Porto aftertaste: populism, new allies and issue of quality

Author: Ganna Dovbakh, EHRA Executive Director

The International Harm Reduction Conference (HR19) is like a family gathering for us – it’s a regular occasion that we are looks forward to. We are getting ready for it, gathering news to share and dressing up because everyone will be there. New members who only just joined (we need to get to know each other, find common topics of conversation), as well as those we’ve known for a long time, those who only need a supportive hug like “Hang in there, brother, we’ll get through this! Proud of you, sister!”. This event can only nominally be used for advocacy because the politicians, scientists and officials who attend are mostly “our people”. They are instrumental in developing the strongest arguments for the importance of investing in harm reduction and reforming drug policy. Majority are there to share practical approaches, how they developed it, piloted and what recommend for other countries. The three days of the conference encompass everything from birth and love to death.

HR19 was very timely, taking place only a month before EHRA’s strategic planning started. It generated several important ideas not just to mull over or bemoan, but to decide what to do about them in our long-suffering post-Soviet region. I want to share my thoughts here to explore them and to encourage you to reflect on them.

  1. Populism is sweeping the planet

It’s no secret that it’s populist politicians who win elections all over the world. It’s simple – pick a few slogans that would appeal to more than 90% of the population and faithfully promise to fulfil them all (it doesn’t matter if they’re out of your competences, unachievable or would be plain harmful to the country). The majority of population usually support very simple ideas:

– I must hold onto my resources (not share it with poorer territories or groups);

– My country is for me (not for migrants, outsiders and misfits);

– I want higher income and lower spending, and

– I want to feel proud and important.

Populists have no ideology. They include these simple ideas in their campaigns, come up with catchy brands and slogans (like “Brexit”, for example – it’s punchy and simple, and no one even remembers “Remain”), and come to power. After that they must deliver on at least some of their promises. The economic aspirations often prove unrealistic but social policy is one area where it’s possible to exhibit strength and integrity. Marginal groups are minorities, sometimes less than 1%  and politicians could scarify them as  not an important group of voters. That’s when legislative initiatives to limit immigration, repressive drug policy or step up the fight against the so-called “promotion of homosexualism” appear. That’s when populism becomes extremely dangerous for people, for social policy like drug policy and harm reduction services. The masses like slogans about finally putting an end to the problem of drug use, about the need to rehabilitate or jail all the “problem” people. Our region has no tradition of democracy or tolerance towards different ways of life and as a result populism may lead to harassment and persecution.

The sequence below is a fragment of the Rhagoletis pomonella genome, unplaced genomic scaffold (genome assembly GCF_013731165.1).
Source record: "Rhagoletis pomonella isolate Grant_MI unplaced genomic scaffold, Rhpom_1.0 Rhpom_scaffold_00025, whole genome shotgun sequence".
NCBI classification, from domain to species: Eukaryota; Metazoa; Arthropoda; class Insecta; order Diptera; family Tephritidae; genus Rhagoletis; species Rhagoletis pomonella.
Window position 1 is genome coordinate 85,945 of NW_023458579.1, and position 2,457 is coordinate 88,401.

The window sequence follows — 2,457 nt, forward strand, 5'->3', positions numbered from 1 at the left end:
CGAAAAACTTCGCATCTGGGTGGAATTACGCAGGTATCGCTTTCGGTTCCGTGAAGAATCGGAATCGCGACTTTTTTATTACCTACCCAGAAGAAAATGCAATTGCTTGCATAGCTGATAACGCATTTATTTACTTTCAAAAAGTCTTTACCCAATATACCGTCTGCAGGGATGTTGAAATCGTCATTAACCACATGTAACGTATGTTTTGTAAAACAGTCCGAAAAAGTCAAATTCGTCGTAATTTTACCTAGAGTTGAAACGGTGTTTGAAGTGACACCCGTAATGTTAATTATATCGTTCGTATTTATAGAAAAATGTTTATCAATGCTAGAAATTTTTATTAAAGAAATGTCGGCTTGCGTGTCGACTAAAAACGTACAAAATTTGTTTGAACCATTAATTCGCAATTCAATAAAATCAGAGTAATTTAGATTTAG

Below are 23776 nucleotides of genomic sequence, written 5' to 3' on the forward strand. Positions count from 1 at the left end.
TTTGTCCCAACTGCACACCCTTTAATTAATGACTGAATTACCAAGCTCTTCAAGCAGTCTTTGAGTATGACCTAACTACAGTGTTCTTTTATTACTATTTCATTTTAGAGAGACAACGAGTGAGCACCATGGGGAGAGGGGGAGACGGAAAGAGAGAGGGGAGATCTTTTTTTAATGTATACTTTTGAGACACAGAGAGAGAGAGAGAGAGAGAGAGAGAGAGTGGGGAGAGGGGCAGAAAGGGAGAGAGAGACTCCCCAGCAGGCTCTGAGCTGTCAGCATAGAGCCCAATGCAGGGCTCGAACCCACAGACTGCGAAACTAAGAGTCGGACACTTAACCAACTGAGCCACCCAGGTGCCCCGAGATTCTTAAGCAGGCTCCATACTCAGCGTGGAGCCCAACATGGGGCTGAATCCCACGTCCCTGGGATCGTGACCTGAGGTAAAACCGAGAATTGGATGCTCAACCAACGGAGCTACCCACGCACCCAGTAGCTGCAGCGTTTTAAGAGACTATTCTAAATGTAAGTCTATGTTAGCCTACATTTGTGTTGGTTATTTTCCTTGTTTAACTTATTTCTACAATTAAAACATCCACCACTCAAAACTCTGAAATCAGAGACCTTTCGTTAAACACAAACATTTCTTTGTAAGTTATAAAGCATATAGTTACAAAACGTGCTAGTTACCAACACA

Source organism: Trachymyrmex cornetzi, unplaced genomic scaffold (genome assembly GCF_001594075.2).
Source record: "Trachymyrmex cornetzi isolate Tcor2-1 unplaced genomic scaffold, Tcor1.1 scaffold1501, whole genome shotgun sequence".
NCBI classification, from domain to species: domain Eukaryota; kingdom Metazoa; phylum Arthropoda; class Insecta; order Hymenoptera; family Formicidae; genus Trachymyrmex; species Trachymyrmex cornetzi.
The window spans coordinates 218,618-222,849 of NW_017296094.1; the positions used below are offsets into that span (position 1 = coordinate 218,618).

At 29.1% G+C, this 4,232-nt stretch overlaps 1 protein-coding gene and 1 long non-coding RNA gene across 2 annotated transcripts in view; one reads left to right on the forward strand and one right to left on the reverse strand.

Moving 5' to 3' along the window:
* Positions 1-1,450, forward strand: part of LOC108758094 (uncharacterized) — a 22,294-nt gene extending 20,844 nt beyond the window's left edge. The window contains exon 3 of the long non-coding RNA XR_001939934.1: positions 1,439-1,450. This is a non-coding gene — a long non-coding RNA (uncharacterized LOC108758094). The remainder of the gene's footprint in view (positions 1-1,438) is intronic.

In such circumstances, as Magdalena Dabkowska perfectly put it, public organizations either fight to the last, hide or unite.

We already work well together with LGBT people, sex workers and people living with HIV. We share their vision of threats and goals (as, for example, in the public campaign for decriminalization – http://chasevirus.org/). But this is clearly not enough. We need to get in touch with other “ghettos”, with those whose principles and goals are in tune with ours, with those for whom populism is just as dangerous. Feminist movement, migrants rights protection movement, human rights activists, groups fighting for transparent budgets, democratic elections, inclusive schools and cities. Most likely, their knowledge of drug policy and harm reduction is as superficial as that of the general population, and most likely they don’t want to be associated with those issues. But we should all unite in the face of the common threat.

Here’s the famous quote of the pastor Martin Niemöller:

“First they came for the socialists, and I did not speak out—because I was not a socialist.

Then they came for the trade unionists, and I did not speak out— because I was not a trade unionist.

Then they came for the Jews, and I did not speak out—because I was not a Jew.

Then they came for me—and there was no one left to speak for me”.